This little teapot was purchased in preparation for last week’s camping trip (we are in the process of upgrading our camping crockery from cheapie plastic to hardwearing enamelware). It is so lovely in form, and perfect in size, that it seemed a shame to relegate it to the camping box. I’m taking care of it in the kitchen until our camping trip to Dorset next week, after which I suspect that it may well find its way out of the camping box and onto the shelf once again.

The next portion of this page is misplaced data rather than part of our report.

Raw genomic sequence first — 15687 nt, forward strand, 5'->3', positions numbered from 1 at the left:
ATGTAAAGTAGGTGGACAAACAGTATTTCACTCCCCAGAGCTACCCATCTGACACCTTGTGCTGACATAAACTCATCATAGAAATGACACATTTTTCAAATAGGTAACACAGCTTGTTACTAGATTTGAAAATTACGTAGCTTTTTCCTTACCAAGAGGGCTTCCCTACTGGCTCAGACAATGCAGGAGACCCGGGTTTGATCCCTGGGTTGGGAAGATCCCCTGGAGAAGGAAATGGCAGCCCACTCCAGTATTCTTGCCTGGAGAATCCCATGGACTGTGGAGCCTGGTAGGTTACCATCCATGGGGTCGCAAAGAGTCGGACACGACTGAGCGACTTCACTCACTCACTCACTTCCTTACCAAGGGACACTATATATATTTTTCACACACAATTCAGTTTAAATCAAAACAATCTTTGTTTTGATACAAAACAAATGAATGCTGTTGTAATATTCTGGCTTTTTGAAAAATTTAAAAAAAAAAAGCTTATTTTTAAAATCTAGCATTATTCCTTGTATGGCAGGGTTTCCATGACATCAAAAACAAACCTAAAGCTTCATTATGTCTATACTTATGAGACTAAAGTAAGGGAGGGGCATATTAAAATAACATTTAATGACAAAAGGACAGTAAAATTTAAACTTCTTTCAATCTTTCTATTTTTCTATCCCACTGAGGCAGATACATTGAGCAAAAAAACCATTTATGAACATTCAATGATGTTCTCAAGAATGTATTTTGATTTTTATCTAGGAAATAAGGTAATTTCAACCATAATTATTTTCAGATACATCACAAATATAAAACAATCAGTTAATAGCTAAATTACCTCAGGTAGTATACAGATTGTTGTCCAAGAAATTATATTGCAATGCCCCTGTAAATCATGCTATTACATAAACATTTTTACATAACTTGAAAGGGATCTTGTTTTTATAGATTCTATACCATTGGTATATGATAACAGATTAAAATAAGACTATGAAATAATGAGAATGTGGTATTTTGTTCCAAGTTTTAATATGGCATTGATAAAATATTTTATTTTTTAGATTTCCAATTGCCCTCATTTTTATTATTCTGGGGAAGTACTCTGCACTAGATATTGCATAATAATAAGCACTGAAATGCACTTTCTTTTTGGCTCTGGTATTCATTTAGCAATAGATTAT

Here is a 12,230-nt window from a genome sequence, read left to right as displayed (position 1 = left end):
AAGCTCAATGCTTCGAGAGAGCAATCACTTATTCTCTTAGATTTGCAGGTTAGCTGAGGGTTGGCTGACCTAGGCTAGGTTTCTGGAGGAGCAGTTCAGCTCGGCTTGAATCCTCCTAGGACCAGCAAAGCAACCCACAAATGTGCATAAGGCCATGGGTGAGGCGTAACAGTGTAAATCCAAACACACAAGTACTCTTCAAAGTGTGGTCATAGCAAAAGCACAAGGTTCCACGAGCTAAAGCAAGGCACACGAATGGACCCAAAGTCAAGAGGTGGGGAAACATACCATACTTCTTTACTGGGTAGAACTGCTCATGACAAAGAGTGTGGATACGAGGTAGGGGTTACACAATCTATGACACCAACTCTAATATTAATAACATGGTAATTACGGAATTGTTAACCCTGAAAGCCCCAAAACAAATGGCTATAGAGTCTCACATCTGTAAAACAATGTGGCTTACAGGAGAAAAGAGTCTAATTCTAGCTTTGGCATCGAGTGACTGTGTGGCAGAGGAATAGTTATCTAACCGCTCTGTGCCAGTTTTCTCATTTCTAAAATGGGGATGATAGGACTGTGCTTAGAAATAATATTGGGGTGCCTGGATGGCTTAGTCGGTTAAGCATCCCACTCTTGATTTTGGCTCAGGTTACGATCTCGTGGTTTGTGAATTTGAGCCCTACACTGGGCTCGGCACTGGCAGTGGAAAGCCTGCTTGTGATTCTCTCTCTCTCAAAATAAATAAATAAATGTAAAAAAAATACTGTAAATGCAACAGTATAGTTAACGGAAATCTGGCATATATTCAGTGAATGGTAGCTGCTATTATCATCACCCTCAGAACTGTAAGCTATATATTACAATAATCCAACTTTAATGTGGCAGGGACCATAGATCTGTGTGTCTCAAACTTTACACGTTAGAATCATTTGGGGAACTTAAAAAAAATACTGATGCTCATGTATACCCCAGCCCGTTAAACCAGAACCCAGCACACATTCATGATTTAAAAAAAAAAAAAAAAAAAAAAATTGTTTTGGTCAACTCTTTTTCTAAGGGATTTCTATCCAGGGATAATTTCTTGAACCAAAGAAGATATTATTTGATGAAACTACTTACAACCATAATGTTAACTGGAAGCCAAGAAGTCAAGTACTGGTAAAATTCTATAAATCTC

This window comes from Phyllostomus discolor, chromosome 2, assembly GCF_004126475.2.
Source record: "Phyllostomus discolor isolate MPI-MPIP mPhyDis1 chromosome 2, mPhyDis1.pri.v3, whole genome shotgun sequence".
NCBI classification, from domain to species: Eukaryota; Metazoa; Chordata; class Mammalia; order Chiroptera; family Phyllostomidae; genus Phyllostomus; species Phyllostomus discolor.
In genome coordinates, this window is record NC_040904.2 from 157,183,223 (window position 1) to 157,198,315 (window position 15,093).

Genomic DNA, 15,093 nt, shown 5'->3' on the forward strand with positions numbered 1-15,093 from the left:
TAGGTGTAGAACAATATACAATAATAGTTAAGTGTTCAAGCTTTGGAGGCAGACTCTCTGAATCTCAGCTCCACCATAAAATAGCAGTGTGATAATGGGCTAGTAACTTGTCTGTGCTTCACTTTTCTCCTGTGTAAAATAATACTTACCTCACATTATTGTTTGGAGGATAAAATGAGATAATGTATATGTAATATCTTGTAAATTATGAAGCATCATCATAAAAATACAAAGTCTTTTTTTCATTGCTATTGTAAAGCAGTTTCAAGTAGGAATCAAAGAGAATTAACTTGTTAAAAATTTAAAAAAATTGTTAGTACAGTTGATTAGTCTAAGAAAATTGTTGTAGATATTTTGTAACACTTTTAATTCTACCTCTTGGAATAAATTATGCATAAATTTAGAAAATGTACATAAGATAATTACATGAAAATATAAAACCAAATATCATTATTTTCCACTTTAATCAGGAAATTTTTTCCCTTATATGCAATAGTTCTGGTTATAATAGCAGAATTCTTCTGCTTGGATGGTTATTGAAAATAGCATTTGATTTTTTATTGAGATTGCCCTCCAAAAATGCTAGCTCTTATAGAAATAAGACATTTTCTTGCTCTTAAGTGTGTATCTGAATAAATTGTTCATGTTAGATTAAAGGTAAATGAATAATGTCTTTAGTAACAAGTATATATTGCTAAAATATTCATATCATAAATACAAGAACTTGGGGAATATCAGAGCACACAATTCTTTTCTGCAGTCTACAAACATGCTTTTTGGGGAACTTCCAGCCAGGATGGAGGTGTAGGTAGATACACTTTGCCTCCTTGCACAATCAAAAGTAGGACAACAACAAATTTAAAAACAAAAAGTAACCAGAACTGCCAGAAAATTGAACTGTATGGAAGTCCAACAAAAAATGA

The sea urchin skeleton was found in Oxwich Bay on our trip to the Gower last week. Its the only beach on which I have ever seen them, and they are plentiful there. Finding a perfect one is a challenge, however, and bringing it safely across the sand dunes and all the way home is particularly tricky. Last year’s sea urchin didn’t make it beyond the beach, which is why I am glad that I photographed it for posterity. This year, I was determined to bring one all the way home, and thanks to some careful wrapping and delicate handling, managed just that. Having pored over one at our holiday cottage in Cornwall, I have ordered myself a second hand copy of the Sea and Seashore Guide, in the hope that it will help me to identify the urchin, and other future beach finds. Our next camping trip will be to Dorset’s Jurassic coast, so we are hopeful of tracking down some fossils. Last time, we found a couple of partial ammonites, but the hunt is on for a more perfect specimin.